FIG. 2 illustrates an arrangement which may be utilized with a unidirectional bus line for terminating the tap-off lines to reduce the ringing at the receiver inputs. Thus, as shown in FIG. 2, a bus line 18 on the mother board 10 has tap-off lines 20, 22, 24 and 26 which each extend to a respective one of the daughter boards 16 through a respective one of the connectors 12. In the case of the tap-off line 20, it is connected to the output of the signal driver 28. On the other hand, the tap-off lines 22, 24 and 26 are connected to the inputs of respective receivers 30, 32 and 34. To prevent ringing at the inputs of the receivers 30, 32 and 34, a resistor 36 may be serially connected in each of the tap-off lines 22, 24 and 26.
While the tap-off line termination arrangement shown in FIG. 2 is effective in a unidirectional transmission system, when transmissions are bi-directional, a resistor cannot be inserted at the output of the signal driver 28 because it would prevent the driver 28 from driving the bus line 18 below a required threshold indicating a logic ZERO. In the past, the receivers 30, 32 and 34 were isolated from ringing on the bus line 18 either by shortening the length of the tap-off lines, by providing fewer connectors on the mother board, by lowering the transmission clock rate, by providing a slower edge rate for signals on the bus, or by some combination of the foregoing.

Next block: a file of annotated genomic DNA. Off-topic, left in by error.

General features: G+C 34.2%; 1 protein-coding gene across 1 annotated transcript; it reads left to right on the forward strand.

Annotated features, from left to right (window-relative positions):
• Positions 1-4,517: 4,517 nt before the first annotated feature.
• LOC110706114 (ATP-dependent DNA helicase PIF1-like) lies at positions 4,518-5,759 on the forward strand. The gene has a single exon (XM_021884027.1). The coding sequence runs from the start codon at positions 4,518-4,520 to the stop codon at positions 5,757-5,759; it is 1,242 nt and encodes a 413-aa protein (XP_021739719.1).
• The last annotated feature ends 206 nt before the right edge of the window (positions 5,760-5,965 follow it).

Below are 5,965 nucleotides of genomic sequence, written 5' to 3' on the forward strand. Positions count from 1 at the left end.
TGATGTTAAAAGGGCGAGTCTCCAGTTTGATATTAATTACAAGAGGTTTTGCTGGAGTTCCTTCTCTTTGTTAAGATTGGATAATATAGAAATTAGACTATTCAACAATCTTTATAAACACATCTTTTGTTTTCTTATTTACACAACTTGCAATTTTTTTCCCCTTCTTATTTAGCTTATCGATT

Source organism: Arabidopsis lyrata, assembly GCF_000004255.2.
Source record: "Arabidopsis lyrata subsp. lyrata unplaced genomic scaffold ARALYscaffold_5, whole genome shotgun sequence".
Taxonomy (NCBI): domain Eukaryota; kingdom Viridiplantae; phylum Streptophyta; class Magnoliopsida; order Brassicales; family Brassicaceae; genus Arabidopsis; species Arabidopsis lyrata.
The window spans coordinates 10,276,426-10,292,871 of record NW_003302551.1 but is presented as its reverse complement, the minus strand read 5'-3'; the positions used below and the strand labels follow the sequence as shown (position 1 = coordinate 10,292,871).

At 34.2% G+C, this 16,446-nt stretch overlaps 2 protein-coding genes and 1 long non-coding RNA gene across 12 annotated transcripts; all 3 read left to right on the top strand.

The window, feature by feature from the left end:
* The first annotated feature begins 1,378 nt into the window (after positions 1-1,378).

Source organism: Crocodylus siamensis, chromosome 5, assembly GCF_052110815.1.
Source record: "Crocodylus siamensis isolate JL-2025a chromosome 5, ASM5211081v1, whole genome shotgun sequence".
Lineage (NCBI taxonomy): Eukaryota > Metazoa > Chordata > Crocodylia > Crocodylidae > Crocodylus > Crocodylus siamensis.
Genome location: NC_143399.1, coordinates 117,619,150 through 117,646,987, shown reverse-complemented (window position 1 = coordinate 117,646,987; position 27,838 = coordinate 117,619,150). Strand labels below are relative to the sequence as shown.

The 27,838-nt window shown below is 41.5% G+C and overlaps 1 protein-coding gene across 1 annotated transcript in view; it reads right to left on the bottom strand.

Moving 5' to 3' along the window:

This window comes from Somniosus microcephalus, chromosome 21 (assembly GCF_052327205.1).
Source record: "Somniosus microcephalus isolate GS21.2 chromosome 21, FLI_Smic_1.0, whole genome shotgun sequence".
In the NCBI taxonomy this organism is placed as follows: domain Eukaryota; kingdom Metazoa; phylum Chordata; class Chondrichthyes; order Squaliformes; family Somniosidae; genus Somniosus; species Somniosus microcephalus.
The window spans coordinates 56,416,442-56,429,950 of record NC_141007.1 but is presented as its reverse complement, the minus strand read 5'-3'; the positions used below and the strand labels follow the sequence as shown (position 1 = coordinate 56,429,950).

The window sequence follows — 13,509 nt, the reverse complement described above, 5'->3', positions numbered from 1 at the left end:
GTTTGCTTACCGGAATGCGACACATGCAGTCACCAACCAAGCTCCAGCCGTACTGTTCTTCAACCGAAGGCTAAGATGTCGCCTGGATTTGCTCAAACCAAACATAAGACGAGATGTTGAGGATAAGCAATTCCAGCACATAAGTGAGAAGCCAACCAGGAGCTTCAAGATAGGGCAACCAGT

FIG. 3 illustrates a termination arrangement which may be utilized for bi-directional signaling. As shown in FIG. 3, the daughter board mounted to the connector 12-1 has a bi-directional signal driver/receiver, or transceiver, 38 connected to each of the bus tap-off lines 40. A resistor 42 is serially connected in each of the tap-off lines 40. A controllable switch 44 is connected across each of the resistors 42. Illustratively, the switch 44 is a CMOS bus switch manufactured by Quality Semiconductor, Inc. of Santa Clara, Calif. Such a switch is commonly used to route signals to different loads within a daughter board. According to the present invention, such a switch is utilized to selectively bypass the resistor 42 when the tap-off line 40 is being utilized to transmit signals to the bus network 14. Thus, the switch driver 46 has its input connected to the lead 48 which is the transmit/receive control lead on the daughter board. This lead 48 provides an appropriate signal to cause the switch 44 to close and bypass the resistor 42 when the bi-directional driver/receiver 38 is in the transmit mode and to allow the resistor 42 to be effective in the tap-off line 40 when the driver/receiver 38 is in the receive mode.